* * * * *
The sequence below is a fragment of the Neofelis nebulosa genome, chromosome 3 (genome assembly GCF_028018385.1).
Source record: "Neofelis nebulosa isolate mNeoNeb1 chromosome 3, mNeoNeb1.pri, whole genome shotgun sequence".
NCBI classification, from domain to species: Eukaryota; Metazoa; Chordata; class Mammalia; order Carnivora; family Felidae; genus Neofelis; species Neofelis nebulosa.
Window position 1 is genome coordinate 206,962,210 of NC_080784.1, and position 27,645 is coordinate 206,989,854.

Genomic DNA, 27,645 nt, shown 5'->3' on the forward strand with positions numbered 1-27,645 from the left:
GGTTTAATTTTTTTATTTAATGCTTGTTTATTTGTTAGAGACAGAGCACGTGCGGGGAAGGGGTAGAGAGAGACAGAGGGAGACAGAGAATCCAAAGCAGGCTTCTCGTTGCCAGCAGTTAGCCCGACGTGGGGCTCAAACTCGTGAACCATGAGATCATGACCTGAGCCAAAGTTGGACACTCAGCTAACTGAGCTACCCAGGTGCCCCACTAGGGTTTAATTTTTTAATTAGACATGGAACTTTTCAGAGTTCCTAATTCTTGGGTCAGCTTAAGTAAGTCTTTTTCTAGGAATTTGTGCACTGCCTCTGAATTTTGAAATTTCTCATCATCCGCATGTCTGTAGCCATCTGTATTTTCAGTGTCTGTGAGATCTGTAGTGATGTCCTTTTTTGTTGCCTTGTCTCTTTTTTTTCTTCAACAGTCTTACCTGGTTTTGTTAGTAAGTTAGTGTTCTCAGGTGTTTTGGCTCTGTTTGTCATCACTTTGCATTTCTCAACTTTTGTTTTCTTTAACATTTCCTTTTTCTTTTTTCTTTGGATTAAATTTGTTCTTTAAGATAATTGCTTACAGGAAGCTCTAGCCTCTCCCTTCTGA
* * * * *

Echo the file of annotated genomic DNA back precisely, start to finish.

The sequence below is a fragment of the Neofelis nebulosa genome, chromosome 3 (genome assembly GCF_028018385.1).
Source record: "Neofelis nebulosa isolate mNeoNeb1 chromosome 3, mNeoNeb1.pri, whole genome shotgun sequence".
NCBI classification, from domain to species: Eukaryota; Metazoa; Chordata; class Mammalia; order Carnivora; family Felidae; genus Neofelis; species Neofelis nebulosa.
Window position 1 is genome coordinate 206,962,210 of NC_080784.1, and position 27,645 is coordinate 206,989,854.

Genomic DNA, 27,645 nt, shown 5'->3' on the forward strand with positions numbered 1-27,645 from the left:
GGTTTAATTTTTTTATTTAATGCTTGTTTATTTGTTAGAGACAGAGCACGTGCGGGGAAGGGGTAGAGAGAGACAGAGGGAGACAGAGAATCCAAAGCAGGCTTCTCGTTGCCAGCAGTTAGCCCGACGTGGGGCTCAAACTCGTGAACCATGAGATCATGACCTGAGCCAAAGTTGGACACTCAGCTAACTGAGCTACCCAGGTGCCCCACTAGGGTTTAATTTTTTAATTAGACATGGAACTTTTCAGAGTTCCTAATTCTTGGGTCAGCTTAAGTAAGTCTTTTTCTAGGAATTTGTGCACTGCCTCTGAATTTTGAAATTTCTCATCATCCGCATGTCTGTAGCCATCTGTATTTTCAGTGTCTGTGAGATCTGTAGTGATGTCCTTTTTTGTTGCCTTGTCTCTTTTTTTTCTTCAACAGTCTTACCTGGTTTTGTTAGTAAGTTAGTGTTCTCAGGTGTTTTGGCTCTGTTTGTCATCACTTTGCATTTCTCAACTTTTGTTTTCTTTAACATTTCCTTTTTCTTTTTTCTTTGGATTAAATTTGTTCTTTAAGATAATTGCTTACAGGAAGCTCTAGCCTCTCCCTTCTGA